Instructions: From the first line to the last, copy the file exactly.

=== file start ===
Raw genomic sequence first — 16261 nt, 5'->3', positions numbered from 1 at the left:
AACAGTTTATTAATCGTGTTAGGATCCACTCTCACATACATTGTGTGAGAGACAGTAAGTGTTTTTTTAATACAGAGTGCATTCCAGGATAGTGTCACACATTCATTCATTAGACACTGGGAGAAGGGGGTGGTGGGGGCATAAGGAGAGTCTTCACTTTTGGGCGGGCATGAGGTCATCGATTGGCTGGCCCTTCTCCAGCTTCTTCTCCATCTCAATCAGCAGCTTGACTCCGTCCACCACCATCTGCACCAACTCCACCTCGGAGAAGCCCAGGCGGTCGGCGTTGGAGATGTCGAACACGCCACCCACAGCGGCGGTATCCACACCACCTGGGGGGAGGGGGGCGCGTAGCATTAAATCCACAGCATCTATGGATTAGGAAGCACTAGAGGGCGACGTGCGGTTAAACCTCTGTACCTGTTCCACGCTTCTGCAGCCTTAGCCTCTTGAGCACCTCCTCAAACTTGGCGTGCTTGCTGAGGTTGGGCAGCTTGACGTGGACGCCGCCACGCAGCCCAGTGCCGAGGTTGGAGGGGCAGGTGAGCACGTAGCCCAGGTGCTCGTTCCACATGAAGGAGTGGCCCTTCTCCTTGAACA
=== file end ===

Raw genomic sequence first — 16261 nt, 5'->3', positions numbered from 1 at the left:
AACAGTTTATTAATCGTGTTAGGATCCACTCTCACATACATTGTGTGAGAGACAGTAAGTGTTTTTTTAATACAGAGTGCATTCCAGGATAGTGTCACACATTCATTCATTAGACACTGGGAGAAGGGGGTGGTGGGGGCATAAGGAGAGTCTTCACTTTTGGGCGGGCATGAGGTCATCGATTGGCTGGCCCTTCTCCAGCTTCTTCTCCATCTCAATCAGCAGCTTGACTCCGTCCACCACCATCTGCACCAACTCCACCTCGGAGAAGCCCAGGCGGTCGGCGTTGGAGATGTCGAACACGCCACCCACAGCGGCGGTATCCACACCACCTGGGGGGAGGGGGGCGCGTAGCATTAAATCCACAGCATCTATGGATTAGGAAGCACTAGAGGGCGACGTGCGGTTAAACCTCTGTACCTGTTCCACGCTTCTGCAGCCTTAGCCTCTTGAGCACCTCCTCAAACTTGGCGTGCTTGCTGAGGTTGGGCAGCTTGACGTGGACGCCGCCACGCAGCCCAGTGCCGAGGTTGGAGGGGCAGGTGAGCACGTAGCCCAGGTGCTCGTTCCACATGAAGGAGTGGCCCTTCTCCTTGAACA